Soon there might be yet another substitute to the aching finger-prick blood glucose tests that people with diabetes have to undertake every day. Researchers in Saudi Arabia have designed a paper-strip sensor that computes blood glucose through the saliva of a patient. The study is being directed by electrical engineer Khaled Salama, materials scientist Derya Baran, and bioscientist Sahika Inal, everyone from the King Abdullah University of Science and Technology.
They began by filling a commercial ink entailing electrically conductive polymers within an inkjet printer and then went on to print microscale electrode prototypes onto lustrous paper strips, utilizing that ink. Subsequently, they printed a film of an enzyme called glucose oxidase over the electrodes’ top. At last, they covered the entire object with a Nafion polymer membrane.
Consequently, when saliva was supplied to the sensor, the glucose existing in the body fluid interacted with the glucose oxidase, producing an electrical signal. This signal was taken up by the electrodes and can be interpreted by a distinct tool—the signal’s strength matched to the levels of blood glucose of the individual who provided the saliva.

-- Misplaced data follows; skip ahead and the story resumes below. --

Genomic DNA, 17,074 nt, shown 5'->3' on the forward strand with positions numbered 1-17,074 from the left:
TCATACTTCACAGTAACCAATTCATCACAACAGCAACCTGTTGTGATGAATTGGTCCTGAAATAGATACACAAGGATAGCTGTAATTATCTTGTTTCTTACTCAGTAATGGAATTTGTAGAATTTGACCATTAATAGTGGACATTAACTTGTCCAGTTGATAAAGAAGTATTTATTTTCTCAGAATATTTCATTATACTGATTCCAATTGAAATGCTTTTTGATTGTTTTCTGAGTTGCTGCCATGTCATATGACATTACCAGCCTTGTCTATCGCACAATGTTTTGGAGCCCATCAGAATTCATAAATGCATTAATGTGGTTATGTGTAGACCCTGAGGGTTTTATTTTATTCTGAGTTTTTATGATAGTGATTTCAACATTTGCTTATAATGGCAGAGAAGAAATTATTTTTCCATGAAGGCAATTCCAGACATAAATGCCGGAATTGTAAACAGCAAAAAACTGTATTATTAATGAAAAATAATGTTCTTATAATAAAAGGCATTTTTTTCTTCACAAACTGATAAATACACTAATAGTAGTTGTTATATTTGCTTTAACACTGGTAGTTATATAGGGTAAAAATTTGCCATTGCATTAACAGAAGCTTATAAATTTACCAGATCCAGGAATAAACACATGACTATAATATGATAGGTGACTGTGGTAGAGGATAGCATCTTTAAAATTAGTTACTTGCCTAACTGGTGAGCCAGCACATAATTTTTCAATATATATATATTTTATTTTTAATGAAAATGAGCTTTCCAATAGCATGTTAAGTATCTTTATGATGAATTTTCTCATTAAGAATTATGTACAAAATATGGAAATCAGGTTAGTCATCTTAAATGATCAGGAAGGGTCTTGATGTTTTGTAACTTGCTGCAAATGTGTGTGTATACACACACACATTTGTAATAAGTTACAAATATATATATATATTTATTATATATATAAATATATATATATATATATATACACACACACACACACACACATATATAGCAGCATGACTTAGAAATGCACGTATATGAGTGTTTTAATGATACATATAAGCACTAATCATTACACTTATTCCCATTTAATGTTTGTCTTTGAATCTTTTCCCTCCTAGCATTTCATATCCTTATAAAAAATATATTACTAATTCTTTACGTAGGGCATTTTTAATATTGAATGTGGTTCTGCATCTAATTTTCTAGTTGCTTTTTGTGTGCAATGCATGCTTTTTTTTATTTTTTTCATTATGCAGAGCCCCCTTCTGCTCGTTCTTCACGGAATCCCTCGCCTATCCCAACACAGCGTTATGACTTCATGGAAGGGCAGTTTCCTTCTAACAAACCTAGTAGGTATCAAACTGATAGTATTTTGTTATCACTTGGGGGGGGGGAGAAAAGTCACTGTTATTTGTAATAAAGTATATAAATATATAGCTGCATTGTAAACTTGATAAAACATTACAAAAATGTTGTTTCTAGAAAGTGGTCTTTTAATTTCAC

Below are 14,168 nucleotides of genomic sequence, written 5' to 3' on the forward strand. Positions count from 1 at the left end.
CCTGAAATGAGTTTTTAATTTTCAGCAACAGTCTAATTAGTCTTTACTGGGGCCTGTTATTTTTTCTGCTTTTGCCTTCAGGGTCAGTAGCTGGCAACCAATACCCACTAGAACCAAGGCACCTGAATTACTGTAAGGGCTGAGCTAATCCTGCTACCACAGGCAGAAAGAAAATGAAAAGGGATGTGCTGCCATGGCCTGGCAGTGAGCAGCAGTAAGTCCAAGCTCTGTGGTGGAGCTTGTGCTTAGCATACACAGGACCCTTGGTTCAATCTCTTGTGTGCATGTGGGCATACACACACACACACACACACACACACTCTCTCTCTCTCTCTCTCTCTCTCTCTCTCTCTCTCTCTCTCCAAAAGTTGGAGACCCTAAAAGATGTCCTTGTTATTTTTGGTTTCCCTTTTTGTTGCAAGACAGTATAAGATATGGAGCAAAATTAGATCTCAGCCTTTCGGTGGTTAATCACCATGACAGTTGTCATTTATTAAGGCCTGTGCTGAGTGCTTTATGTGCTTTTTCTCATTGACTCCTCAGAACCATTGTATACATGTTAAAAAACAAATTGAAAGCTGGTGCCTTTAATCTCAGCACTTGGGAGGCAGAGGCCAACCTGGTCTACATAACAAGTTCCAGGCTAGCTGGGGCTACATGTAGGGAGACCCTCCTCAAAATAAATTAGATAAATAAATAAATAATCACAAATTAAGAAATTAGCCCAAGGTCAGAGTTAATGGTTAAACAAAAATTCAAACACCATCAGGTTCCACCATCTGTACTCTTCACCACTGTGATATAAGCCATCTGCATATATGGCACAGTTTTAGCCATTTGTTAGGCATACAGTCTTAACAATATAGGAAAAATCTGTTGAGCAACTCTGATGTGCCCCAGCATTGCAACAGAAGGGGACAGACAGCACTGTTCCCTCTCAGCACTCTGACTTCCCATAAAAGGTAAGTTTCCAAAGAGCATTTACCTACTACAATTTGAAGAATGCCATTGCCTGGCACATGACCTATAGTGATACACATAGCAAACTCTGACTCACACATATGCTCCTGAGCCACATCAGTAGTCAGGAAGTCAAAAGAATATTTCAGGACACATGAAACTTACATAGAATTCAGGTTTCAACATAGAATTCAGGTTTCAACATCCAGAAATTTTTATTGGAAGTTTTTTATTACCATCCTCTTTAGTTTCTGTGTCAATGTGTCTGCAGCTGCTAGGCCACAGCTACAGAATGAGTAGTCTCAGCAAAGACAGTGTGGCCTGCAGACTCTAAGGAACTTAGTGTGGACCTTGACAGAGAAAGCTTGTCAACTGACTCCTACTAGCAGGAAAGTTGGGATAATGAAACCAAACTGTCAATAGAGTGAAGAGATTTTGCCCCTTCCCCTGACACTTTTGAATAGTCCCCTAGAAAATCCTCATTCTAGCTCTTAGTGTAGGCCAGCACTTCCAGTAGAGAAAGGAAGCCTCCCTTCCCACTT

Saliva of enclose substances such as ascorbic acid that usually would electrically meddle with the conducting polymers. Nevertheless, it was prevented from happening by the Nafion membrane as it resisted the negative electrical charges generated by such substances. Also, that membrane enhanced the sensor’s shelf life, enabling the glucose oxidase to remain active even after being hoarded for a month in a closed bag.
Likewise, to assist kids born with cognitive developmental and neuromotor disabilities, scientists from the Harvard University have designed a non-toxic, soft wearable sensor that fastens to the hand and computes the force of a clutch and the motion of the fingers and hand. One novel constituent of the sensor is a highly conductive, non-toxic liquid solution.